St. Joseph of the Pines will host its eighth annual Candlelight Vigil for the Homeless in Southern Pines Downtown Park at 5:30 p.m. on Dec. 18.
The event is part of National Homeless Persons’ Memorial Day to raise awareness of the tragic impact of homelessness on individuals, families and communities, and to remember those who have died as a result of being homeless.
“We need this terrible situation to receive as much attention as possible,” said Lori Portfleet, president at St. Joseph of the Pines. “No single act better reflects our mission of being a compassionate and transforming healing presence within our community than this vigil. It hits the core.”
Casey Saunders, homeless liaison for Moore County Schools, will talk about the school system’s Families in Transition (FIT) program.
“We have changed the name as a school community … to get away from using the term ‘homeless,’ ” Saunders said. “My job responsibilities include training school staff on identifying students and families who are living in transition. My goal as a liaison, and with the help of a great team of social workers, is to support these families in any way to help make them successful in school.”
St. Joseph of the Pines asks attendees to bring new and gently used winter clothing – in both adult and youth sizes – for distribution to the homeless from its Mobile Rural Health “semi.” Examples include coats, scarves, jackets, blankets, sweaters, hats, socks, gloves, shirts, mittens, sweatshirts and sweatpants.
“We’re talking about one of the basic necessities of life – having clothing,” Portfleet said. “It’s up to all of us to address this important issue.”
There are an estimated 800 homeless people in Moore County, although the exact number is unclear.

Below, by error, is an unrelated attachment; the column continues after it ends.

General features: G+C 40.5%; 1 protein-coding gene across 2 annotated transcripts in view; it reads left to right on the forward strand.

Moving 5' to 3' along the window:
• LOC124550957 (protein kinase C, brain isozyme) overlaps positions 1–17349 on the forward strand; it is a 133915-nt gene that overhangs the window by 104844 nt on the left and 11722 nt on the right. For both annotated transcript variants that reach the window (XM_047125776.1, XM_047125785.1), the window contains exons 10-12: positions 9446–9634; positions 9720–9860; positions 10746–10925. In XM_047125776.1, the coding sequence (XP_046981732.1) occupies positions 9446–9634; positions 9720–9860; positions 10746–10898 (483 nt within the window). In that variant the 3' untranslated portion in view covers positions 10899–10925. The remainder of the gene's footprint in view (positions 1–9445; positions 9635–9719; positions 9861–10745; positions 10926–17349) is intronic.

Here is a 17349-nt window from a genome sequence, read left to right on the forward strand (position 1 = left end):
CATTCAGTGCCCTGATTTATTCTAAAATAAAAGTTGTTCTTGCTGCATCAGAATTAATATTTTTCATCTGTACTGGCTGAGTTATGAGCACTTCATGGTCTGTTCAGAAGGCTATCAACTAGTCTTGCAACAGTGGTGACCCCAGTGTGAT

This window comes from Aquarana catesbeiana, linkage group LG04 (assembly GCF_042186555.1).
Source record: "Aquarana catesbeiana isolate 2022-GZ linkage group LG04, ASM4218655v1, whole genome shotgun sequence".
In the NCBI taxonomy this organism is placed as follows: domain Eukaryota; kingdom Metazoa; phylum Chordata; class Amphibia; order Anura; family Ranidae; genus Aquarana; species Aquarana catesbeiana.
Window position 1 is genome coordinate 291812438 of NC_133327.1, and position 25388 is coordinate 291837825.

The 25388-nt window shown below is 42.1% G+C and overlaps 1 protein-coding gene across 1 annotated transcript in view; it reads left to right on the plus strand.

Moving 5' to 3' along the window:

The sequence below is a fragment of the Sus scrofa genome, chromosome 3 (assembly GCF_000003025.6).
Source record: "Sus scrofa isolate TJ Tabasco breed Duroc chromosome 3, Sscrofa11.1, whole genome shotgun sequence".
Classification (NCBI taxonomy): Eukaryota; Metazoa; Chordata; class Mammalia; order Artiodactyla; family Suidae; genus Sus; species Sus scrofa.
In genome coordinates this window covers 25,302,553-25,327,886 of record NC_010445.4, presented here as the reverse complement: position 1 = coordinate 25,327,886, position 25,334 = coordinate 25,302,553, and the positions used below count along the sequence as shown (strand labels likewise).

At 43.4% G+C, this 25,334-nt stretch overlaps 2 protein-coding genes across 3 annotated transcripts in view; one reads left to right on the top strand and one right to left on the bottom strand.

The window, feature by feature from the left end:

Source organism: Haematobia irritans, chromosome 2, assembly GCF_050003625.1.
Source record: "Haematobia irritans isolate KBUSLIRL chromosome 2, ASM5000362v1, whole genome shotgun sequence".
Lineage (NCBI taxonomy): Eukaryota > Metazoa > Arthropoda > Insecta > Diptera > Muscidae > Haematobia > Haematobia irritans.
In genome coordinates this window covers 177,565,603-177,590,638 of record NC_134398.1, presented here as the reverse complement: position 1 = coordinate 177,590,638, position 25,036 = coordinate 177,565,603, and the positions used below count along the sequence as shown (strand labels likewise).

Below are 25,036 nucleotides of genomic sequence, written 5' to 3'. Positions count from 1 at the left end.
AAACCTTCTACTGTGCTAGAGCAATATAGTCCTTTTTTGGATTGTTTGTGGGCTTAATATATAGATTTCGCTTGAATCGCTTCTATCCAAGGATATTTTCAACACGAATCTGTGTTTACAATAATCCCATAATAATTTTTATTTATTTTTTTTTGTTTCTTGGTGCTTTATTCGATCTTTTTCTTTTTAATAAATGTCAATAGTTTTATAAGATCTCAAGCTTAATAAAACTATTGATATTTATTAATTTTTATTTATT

“A lot of people say we don’t have a homeless problem in Moore County,” said Archie Stevens, a chaplain at St. Joseph of the Pines. “Yes, we do. We have a lot of homeless people here. Sometimes, it’s just overlooked. We hope this event will shed some light on the issue.”
Ted Natt, community benefit and communications coordinator at St. Joseph of the Pines, noted that many of the homeless in Moore County “are families, women, and children.”
“Many are barely getting by,” Natt said. “To think of children going to school just to get warm and have a meal should motivate all of us to want to help.”
The U.S. Centers for Disease Control notes that compared to the general population, people who are homeless are at greater risk of infectious disease and chronic illness, poor mental health, and substance abuse. They are also more often victims of violence and have a mortality rate four to nine times higher than those who are not homeless.
Each year since 1990, on or near the winter solstice on Dec. 21, the National Coalition for the Homeless, National Consumer Advisory Board and the National Health Care for the Homeless Council have co-sponsored National Homeless Persons’ Memorial Day to bring attention to the tragedy of homelessness.
About 200 communities in the U.S. are expected to participate this year, with most of the ceremonies occurring on Dec. 21, the first day of winter and the longest night of the year.
To donate winter clothing before or after the vigil, please call (910) 246-3125.